Making dermatology cases more efficient in general practice

San Diego

Drs Bourgeois and Christman give their tips for successful dermatology visits at the Fetch dvm360® conference in San Diego, California

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At the Fetch dvm360® conference in San Diego, California, Ashley Bourgeois, DVM, DACVD, and Adam Christman, DVM, MBA, gave a shared presentation titled, “‘Itch Please!’ Approach to the Itchy Dog From The GP to The Derm Vet!” to share their advice on making dermatology cases more accessible and more manageable to the general practitioner.1 Bourgeois told attendees, “I have a really big passion, as a dermatologist, to get really tangible, easy info out to you guys and [with better] access to care and access to education, just [wanting to share] content that's really easy to digest knowing that—as general practitioners—you guys have to do a lot.”

Bourgeois and Christman started with 4 tips for success in dermatology. These tips include:

1. Allow enough appointment time.

Bourgeois recommended scheduling dermatology appointments for at least 30 minutes in order to cover all the bases with the patient. She said, “It seems daunting to extend your appointment time, [but] it can be really important. And if we are able to set it aside that time, you're going to probably have less frustrated rechecks and have some of that time available in your schedule looking forward.”

2. Do a thorough physical exam

Christman said, “The most powerful tools are your hands and your expertise. So doing a thorough physical exam, [and] observing pruritus in the exam room [is crucial].” He said to use a pruritus Visual Analog Scale (VAS) to document the level of pruritus in the previous 24 hour and then do the dermatologic exam and look for dermatitis patterns, lesions, and/or fleas.

3. Formulate a diagnostic plan

Bourgeois and Christman suggested that the first step in most cases involves a skin scraping, cytology, and possibly a dermatophyte culture. Second tier tests include a bacterial culture and susceptibility test, particularly if there has been no response to treatment with an antibiotic, and/or a skin biopsy, which can be performed with a local anesthetic.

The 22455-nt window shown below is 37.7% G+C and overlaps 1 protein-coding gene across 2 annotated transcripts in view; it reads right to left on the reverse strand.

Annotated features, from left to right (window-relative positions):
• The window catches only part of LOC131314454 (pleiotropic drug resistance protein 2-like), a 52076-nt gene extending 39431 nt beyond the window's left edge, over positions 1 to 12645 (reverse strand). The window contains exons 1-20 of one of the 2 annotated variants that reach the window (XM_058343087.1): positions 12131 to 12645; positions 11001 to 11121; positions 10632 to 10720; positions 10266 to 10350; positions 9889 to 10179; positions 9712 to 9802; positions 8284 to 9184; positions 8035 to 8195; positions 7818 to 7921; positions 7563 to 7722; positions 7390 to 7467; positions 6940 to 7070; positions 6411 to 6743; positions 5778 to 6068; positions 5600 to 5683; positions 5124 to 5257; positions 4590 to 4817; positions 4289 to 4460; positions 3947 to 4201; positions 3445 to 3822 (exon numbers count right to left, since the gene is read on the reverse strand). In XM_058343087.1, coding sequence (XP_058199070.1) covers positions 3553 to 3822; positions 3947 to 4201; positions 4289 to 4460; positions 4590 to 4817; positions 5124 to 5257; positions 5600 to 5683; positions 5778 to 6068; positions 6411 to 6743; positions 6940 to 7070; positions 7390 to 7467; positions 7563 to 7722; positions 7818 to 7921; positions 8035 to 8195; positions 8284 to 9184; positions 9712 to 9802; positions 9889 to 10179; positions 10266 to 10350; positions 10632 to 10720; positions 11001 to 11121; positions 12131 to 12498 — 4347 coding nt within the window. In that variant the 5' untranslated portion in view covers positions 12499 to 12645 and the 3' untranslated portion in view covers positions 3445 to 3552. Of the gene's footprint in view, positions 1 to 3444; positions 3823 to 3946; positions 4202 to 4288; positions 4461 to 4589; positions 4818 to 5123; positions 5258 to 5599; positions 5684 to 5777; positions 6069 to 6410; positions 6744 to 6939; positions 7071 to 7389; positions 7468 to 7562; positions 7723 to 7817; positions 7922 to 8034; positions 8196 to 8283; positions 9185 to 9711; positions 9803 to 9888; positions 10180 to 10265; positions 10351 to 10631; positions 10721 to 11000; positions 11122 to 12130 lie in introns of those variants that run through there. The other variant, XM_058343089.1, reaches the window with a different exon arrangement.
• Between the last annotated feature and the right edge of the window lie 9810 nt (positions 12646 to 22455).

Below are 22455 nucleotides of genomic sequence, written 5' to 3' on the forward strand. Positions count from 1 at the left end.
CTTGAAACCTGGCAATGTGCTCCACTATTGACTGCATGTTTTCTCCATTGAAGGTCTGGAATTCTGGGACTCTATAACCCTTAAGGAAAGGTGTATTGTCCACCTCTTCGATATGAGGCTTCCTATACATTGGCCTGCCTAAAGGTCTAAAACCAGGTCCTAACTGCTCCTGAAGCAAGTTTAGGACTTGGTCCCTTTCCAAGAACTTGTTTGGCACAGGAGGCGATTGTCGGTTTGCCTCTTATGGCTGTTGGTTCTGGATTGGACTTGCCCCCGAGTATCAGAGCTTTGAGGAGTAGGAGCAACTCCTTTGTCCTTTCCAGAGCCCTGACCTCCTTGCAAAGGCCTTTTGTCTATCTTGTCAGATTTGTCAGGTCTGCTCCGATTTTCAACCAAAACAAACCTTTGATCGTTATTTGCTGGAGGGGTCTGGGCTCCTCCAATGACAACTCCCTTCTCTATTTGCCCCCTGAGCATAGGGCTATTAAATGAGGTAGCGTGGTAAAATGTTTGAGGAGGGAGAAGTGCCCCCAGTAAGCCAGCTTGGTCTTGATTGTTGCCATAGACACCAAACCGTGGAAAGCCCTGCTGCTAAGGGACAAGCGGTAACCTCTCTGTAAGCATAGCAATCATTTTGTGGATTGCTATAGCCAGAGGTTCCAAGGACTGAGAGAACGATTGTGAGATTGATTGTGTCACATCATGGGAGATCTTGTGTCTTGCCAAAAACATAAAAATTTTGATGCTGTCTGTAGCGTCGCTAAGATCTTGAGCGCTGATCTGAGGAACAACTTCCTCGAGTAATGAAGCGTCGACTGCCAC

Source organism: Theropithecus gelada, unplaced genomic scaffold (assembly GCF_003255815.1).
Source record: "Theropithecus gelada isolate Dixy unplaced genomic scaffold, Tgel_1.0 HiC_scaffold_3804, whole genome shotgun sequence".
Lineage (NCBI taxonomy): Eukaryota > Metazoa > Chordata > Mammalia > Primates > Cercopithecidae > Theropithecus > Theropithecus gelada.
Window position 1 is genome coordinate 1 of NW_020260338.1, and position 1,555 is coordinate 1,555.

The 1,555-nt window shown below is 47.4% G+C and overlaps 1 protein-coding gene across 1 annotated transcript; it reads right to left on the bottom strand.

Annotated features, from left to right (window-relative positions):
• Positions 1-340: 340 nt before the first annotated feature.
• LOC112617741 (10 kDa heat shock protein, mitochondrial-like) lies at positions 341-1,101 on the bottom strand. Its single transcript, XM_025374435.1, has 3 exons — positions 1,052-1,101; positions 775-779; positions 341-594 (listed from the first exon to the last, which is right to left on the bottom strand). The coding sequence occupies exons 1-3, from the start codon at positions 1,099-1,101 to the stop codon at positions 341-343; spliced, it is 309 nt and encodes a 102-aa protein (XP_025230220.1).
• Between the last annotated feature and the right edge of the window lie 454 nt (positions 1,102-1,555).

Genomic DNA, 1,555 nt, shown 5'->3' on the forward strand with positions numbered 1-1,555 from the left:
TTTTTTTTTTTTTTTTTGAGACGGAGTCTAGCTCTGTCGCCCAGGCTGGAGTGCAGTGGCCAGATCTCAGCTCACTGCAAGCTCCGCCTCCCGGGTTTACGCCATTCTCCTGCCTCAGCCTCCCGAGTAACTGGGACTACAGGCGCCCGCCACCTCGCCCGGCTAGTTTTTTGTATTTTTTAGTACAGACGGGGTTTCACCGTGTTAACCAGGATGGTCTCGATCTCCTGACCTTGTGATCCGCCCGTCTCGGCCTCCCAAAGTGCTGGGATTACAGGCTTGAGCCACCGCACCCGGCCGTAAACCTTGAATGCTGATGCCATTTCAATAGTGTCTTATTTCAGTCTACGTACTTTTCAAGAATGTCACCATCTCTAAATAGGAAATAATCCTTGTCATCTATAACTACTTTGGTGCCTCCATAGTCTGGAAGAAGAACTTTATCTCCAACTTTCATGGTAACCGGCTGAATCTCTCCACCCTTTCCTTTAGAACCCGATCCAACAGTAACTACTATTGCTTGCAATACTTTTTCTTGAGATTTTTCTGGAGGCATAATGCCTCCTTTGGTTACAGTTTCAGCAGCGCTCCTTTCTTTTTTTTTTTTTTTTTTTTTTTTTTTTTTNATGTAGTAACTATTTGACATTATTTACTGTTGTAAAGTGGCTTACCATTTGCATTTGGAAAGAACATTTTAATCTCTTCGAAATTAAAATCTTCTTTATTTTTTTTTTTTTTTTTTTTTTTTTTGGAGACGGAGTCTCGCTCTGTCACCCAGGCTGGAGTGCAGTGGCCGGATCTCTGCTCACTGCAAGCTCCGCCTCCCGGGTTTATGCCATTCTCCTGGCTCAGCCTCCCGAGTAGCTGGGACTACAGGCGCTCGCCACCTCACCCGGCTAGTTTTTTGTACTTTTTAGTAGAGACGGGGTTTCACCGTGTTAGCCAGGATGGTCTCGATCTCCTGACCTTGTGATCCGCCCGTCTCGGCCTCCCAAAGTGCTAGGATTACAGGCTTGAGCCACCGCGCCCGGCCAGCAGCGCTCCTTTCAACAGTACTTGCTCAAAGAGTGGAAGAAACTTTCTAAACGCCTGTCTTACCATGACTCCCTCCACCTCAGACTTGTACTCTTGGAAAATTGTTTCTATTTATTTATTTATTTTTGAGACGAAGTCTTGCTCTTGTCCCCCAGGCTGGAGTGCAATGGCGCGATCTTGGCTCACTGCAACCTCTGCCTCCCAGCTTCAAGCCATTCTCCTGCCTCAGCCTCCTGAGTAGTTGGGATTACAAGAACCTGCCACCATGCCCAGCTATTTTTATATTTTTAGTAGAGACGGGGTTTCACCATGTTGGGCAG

4. Schedule a recheck visit

Bourgeois and Christman suggested using hand-outs, written discharge instructions, and videos for better client comprehension and to make sure to schedule the follow-up appointment before the client leaves. If condition has improved, remind clients to continue therapy or preventative work up. If not improved, check compliance and perform additional test, and offer a referral to a dermatology specialist if needed.

With these 4 tips, Bourgeois and Christman hope that dermatology cases can seem more manageable for general practitioners, but also given more time to treat and follow-up with.


To close out their presentation, Bourgeois and Christman quickly explained an easy approach to pruritus. They recommended to first rule-out parasites, because not all itchy dogs are atopic dermatitis. If parasites are ruled-out or resolved, Bourgeois and Christman advised to identify if the pruritus is seasonal, because if it is nonseasonal, it could be a food allergy. However, if it is seasonal, it could be atopic dermatitis.

Is the patient still itchy and/or has nonseasonal pruritus?

Bourgeois and Christman recommended starting a prescription novel protein diet or a hydrolyzed protein diet trial for 8-12 weeks. The diet should be composed of food substances to which the dog has not been commonly exposed. According to Bourgeois, the most common food allergens in dogs are beef, dairy products, chicken and wheat.

Is the patient still itchy after diet trial or has seasonal pruritus?

If the patient continues to have nonseasonal pruritus despite ruling out parasites, infections, and food allergy, or initially presents with seasonal itch that does not respond to aggressive flea control, then Bourgeois advised to diagnose atopic dermatitis. This is a clinical diagnosis, not one based on serum or skin allergy test results, which only serve to help select allergens for immunotherapy, she said. Bourgeois said, “The disease is steroid-responsive and involves the face, ears, paws, axillae, and ventrum. These are high-maintenance dogs that generally require lifelong multimodal therapy. We are aiming for control, not cure.”


Bourgeois A, Christman A. Itch Please! Approach to the Itchy Dog From The GP to The Derm Vet! Presented at Fetch dvm360® Conference; San Diego, California. December 2-4, 2022.

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